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Where is the recovery? Did we spend ourselves into success yet?

Forums - Politics Discussion - Where is the recovery? Did we spend ourselves into success yet?

http://finance.yahoo.com/blogs/daily-ticker/become-nation-hamburger-flippers-dan-alpert-breaks-down-145831220.html

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At 162,000, the July jobs report fell short of expectations and well shy of “whisper” numbers for payroll figures above 200,000. In addition, job tallies were revised down for May and June and average hourly earnings fell 0.1% in July, the first decline since October.

The data disappointed Wall Street economists but are consistent with the trends Dan Alpert, managing partner at Westwood Capital, cited in a recent report: “The fact is that the U.S. employment situation is more of a wounded beast than a bull,” he writes.

Related: Jobs & President Obama: A Close Look At His Record

According to Alpert’s analysis, 69% of the jobs created in the second quarter – and 57% in the first half of 2013 – were in the three lowest-paying sectors of the economy: retail trade, administrative and waste services, and leisure and hospitality. These jobs, which account for 33% of all private sector jobs, pay an average of $15.80 per hour.

“What you’re seeing is now the spreading of low wage growth,” he says, noting those trends continued in Friday's July jobs report. “Really we have become a nation of hamburger flippers, Wal-Mart sales associates, barmaids, checkout people and other people working at very low wages.”

The growth of low-wage jobs helps explain why the majority of Americans continue to believe the economy is in recession, despite a falling unemployment rate – now down to a four-year low of 7.4% – a record-setting stock market rally and a rebound in the housing market."

 

So with all the money the feds have spent propping up the housing market, and on green job creation, and health care. Where are the jobs? Where is the growth? Have we even hit the bottom? I am just not seeing the results in our recovery. Seems like the stock market is up, and that's about it. What if it falls again, what will we have left to do. The jobs that seem to be created are lower paying than before, and or part time. So has spending our way out of debt started to work yet? When will it? How about infrastructure? Are our roads any better than before? Are our cities building new offices and updating buildings, or are they crumbling due to lack of care and money. How many more cities are going to go bankrupt?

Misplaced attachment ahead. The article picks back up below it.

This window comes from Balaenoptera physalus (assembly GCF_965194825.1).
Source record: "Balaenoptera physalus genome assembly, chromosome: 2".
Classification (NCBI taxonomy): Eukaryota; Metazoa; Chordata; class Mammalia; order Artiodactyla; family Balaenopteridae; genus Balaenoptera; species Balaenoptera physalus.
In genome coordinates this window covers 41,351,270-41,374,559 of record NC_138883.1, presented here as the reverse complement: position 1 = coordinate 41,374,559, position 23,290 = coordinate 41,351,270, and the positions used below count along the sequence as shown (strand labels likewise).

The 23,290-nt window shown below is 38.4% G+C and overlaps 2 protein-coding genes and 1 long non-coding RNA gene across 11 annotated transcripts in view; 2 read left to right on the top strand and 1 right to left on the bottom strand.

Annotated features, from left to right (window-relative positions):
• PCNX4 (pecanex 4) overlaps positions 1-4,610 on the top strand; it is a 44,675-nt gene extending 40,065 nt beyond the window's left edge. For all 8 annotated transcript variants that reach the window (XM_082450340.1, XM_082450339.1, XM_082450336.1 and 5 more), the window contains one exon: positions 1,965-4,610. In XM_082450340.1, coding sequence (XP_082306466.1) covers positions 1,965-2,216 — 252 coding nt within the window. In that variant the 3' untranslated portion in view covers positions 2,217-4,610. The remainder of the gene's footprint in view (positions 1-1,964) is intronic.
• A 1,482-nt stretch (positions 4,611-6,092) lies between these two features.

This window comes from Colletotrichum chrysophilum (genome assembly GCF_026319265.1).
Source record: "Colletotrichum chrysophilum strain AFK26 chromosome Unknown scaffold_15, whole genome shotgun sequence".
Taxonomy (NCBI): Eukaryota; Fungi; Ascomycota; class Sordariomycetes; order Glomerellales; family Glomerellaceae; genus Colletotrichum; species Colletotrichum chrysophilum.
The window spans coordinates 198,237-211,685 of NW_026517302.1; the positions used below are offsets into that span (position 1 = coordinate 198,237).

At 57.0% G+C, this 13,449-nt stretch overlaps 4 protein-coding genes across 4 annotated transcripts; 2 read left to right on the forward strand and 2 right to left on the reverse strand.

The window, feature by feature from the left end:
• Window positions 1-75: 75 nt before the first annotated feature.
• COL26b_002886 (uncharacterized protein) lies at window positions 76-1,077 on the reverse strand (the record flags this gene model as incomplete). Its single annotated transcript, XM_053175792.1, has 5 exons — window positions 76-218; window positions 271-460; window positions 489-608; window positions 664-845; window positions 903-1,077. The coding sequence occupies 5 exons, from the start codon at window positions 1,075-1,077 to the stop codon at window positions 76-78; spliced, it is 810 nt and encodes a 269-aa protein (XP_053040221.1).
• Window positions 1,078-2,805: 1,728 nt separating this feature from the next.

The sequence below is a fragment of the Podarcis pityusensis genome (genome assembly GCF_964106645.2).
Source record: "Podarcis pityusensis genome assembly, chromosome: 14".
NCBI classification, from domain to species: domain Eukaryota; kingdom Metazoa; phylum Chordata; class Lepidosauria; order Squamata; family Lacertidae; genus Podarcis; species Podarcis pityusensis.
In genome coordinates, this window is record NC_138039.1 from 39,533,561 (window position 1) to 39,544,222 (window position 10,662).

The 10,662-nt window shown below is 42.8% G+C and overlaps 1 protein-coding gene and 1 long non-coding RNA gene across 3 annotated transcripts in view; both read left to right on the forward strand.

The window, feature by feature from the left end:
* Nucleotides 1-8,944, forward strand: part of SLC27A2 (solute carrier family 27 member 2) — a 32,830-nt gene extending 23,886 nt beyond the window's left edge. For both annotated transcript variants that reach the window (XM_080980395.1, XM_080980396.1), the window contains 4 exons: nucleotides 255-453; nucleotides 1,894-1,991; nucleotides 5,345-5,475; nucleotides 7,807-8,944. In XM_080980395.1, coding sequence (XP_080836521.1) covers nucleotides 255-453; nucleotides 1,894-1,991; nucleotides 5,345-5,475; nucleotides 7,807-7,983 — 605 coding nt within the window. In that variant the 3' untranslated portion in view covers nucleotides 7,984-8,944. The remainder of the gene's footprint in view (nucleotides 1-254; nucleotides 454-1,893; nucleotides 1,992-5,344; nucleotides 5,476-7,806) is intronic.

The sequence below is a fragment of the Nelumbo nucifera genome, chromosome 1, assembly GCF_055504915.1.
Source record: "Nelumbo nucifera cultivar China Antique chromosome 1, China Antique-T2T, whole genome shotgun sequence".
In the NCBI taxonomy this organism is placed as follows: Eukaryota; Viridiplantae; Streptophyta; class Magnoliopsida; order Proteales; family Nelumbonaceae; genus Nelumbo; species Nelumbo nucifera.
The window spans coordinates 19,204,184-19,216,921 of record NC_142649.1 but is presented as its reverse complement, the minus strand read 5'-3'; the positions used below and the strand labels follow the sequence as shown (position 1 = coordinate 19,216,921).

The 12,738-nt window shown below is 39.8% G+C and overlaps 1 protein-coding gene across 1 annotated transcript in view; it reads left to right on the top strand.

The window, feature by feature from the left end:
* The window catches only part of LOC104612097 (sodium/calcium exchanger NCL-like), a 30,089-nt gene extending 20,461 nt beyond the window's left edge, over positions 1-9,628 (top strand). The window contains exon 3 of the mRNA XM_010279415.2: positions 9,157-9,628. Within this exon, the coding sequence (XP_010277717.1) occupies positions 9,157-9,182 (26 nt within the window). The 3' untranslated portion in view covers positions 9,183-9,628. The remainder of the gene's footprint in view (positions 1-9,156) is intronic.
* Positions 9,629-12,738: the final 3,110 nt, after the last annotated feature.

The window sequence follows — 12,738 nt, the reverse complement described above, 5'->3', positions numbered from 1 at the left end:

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As I post in another thread. Oh, didnt the wii u sell this much this last month?

We just blow our money on anything and everything. Each gitmo prisoner costs us multi millions of dollars! Defense, etc.

I hate that my taxes go to shit. I like taxes, doing my part, if it mattered.



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Why are administrative and waste services lumped together?

The key, however, are businesses that are scared of the Affordable Care Act. The delay only compounds that, because letting the requirement come into effect would show them how it would impact them, then they can adjust employment to match. The ACA sits as a big unknown on the costs to hirers both great and small.

Now, if they had just done the right thing and offered health coverage in the first place, this wouldn't be happening.



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Mr Khan said:
Why are administrative and waste services lumped together?

The key, however, are businesses that are scared of the Affordable Care Act. The delay only compounds that, because letting the requirement come into effect would show them how it would impact them, then they can adjust employment to match. The ACA sits as a big unknown on the costs to hirers both great and small.


Now, if they had just done the right thing and offered health coverage in the first place, this wouldn't be happening.


Which isn't even getting to the fact that the Personal Mandate isn't delayed, meaning that everyday americans are going to have to pay extra money they shouldn't have.

 

That said.  The ACA is a smokescreen.  Is it effecting hiring?  Sure, but you could still write up some worst case scenarios, don't buy for a fact that the companies don't have a good idea what it will cost them.  They totally do.

 

It's just... the recovery is weak to nonexistant.  It's all built up on the Fed.  ACA is just a good excuse to not spook the consumer.

 

All the recovery essentially went to those with investments.  Though it'll all crash eventually.